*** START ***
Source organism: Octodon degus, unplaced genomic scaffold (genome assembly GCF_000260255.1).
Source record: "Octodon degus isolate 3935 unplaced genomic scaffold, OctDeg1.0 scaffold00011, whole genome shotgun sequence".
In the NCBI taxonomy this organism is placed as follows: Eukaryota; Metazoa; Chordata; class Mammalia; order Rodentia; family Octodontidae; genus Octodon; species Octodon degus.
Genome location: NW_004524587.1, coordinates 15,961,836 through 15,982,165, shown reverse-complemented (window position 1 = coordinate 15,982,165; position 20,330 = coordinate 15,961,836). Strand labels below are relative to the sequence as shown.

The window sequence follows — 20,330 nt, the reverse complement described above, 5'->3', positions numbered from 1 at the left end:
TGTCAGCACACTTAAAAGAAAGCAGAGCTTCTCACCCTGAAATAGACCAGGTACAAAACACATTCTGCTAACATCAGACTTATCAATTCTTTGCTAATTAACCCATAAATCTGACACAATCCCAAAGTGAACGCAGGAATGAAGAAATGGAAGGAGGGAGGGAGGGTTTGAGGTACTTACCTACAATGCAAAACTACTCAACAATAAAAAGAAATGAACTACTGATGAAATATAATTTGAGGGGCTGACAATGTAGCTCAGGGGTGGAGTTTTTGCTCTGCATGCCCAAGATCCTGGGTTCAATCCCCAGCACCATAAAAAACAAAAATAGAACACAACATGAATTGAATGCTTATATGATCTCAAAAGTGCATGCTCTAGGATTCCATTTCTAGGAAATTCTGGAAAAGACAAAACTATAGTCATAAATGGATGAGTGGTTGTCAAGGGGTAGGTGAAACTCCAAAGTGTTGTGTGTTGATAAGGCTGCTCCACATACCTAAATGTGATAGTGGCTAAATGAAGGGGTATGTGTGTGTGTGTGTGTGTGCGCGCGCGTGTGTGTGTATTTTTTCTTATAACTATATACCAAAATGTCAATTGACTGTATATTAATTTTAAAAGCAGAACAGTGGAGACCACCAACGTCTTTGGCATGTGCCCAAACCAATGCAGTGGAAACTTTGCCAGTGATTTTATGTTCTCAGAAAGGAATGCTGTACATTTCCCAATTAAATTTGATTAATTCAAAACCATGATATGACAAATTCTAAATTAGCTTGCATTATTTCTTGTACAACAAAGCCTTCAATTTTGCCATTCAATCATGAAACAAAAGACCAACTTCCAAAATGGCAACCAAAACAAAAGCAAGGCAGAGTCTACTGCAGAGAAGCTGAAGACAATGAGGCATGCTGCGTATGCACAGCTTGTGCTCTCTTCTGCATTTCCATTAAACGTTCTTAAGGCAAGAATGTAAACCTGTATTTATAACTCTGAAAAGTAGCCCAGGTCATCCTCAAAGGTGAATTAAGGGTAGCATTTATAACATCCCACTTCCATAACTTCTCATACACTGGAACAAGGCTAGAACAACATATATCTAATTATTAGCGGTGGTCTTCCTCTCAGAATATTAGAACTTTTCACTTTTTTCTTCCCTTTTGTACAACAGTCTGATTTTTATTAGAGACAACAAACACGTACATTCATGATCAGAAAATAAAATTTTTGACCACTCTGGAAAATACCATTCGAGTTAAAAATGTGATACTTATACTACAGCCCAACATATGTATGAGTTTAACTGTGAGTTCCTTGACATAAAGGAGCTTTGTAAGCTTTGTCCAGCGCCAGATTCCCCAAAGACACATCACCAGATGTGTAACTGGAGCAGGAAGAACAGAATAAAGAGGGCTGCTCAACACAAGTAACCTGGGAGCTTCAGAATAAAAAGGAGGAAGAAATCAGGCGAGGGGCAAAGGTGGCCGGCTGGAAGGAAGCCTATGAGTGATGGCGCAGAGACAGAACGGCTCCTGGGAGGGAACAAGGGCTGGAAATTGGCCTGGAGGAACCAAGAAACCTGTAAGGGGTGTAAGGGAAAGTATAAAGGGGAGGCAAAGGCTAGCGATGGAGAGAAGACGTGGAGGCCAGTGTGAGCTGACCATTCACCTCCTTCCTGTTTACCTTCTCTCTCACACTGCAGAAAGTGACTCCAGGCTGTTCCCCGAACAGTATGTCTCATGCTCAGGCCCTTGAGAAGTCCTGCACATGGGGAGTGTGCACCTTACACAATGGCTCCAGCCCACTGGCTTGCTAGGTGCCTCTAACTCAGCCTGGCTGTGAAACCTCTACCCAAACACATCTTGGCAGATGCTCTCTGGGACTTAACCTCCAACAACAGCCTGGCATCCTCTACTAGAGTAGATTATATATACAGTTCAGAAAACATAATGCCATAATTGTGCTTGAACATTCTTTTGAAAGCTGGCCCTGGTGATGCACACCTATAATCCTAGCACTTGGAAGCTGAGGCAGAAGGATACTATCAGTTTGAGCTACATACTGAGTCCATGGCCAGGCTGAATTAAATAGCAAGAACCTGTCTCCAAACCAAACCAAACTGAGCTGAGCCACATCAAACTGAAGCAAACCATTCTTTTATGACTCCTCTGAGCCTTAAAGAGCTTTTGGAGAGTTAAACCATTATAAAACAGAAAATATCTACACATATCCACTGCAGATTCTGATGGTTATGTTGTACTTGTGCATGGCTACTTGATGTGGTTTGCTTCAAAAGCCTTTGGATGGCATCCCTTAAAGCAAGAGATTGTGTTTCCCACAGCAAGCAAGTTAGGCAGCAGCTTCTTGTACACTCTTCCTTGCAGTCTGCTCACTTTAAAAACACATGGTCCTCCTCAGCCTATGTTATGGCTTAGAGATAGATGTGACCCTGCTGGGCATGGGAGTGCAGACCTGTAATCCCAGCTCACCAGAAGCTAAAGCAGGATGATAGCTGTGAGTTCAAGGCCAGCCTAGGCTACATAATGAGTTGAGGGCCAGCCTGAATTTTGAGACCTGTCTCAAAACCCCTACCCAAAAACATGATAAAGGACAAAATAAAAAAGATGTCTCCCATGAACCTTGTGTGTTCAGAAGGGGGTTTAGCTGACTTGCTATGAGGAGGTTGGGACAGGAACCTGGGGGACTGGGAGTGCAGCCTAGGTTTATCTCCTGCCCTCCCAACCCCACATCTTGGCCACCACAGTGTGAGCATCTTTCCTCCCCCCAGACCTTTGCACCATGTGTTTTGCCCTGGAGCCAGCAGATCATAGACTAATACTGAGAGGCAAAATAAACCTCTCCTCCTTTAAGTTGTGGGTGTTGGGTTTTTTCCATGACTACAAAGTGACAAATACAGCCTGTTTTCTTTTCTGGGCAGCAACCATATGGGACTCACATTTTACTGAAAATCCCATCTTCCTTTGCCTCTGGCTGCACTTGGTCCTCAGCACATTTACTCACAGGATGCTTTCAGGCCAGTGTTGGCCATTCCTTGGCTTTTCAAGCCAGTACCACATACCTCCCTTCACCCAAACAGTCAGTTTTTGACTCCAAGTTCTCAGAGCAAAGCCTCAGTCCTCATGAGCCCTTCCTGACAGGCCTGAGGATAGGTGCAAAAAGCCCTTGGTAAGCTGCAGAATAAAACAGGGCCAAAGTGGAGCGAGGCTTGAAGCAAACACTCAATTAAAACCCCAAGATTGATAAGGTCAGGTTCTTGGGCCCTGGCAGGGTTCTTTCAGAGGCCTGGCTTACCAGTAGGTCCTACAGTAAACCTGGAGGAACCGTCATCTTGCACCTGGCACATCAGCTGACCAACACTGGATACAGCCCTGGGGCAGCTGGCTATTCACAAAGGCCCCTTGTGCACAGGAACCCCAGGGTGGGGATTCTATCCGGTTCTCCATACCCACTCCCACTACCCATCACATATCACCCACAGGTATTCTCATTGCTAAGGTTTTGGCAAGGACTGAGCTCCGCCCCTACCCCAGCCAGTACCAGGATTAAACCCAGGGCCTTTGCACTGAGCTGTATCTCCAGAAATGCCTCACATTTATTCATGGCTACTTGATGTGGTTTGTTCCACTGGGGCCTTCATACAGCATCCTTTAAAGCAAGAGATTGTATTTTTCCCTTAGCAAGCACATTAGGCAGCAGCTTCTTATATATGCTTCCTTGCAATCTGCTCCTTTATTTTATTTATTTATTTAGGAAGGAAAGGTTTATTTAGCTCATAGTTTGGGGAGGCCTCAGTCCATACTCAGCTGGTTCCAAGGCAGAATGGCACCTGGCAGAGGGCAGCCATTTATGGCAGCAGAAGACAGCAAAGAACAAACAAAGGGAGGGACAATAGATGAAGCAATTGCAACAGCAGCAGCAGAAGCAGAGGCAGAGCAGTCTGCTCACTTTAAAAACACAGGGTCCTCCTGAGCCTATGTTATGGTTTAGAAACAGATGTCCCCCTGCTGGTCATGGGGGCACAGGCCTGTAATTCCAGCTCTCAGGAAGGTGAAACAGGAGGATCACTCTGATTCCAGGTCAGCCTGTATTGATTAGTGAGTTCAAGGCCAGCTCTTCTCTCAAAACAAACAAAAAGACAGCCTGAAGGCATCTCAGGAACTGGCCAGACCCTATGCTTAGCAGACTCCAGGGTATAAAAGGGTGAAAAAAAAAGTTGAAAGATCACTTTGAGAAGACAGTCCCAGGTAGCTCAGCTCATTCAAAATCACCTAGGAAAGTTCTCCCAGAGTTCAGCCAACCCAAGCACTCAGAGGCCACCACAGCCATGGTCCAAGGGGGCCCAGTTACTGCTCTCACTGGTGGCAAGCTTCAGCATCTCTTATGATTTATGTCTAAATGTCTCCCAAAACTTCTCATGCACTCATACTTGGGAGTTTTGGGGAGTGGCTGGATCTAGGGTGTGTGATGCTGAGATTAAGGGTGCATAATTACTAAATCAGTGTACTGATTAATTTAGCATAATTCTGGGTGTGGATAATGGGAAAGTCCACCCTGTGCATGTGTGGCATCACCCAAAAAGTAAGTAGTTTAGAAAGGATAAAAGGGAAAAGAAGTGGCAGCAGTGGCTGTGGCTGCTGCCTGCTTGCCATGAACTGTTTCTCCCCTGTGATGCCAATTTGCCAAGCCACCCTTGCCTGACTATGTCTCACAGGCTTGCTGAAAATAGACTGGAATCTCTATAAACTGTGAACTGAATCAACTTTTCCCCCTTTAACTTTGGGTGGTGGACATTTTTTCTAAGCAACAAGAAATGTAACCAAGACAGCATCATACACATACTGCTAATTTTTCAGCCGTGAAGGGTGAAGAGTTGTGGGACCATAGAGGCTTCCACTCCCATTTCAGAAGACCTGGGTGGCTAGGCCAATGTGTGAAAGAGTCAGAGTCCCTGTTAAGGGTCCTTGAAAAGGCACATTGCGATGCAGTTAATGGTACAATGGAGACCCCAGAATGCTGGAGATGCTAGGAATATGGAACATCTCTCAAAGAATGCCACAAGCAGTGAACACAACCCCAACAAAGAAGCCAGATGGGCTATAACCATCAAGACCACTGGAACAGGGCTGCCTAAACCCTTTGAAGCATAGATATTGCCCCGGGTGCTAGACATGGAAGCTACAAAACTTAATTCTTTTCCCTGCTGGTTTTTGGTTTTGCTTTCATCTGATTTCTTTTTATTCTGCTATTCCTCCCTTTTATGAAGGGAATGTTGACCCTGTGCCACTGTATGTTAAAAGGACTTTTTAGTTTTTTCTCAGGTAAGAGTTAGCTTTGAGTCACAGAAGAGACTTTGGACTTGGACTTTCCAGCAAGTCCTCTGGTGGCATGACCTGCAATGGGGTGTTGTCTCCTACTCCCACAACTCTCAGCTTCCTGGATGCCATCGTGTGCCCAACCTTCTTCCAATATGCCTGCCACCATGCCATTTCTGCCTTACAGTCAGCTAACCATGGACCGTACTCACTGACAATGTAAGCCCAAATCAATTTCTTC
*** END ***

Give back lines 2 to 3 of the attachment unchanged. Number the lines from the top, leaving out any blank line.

Source record: "Octodon degus isolate 3935 unplaced genomic scaffold, OctDeg1.0 scaffold00011, whole genome shotgun sequence".
In the NCBI taxonomy this organism is placed as follows: Eukaryota; Metazoa; Chordata; class Mammalia; order Rodentia; family Octodontidae; genus Octodon; species Octodon degus.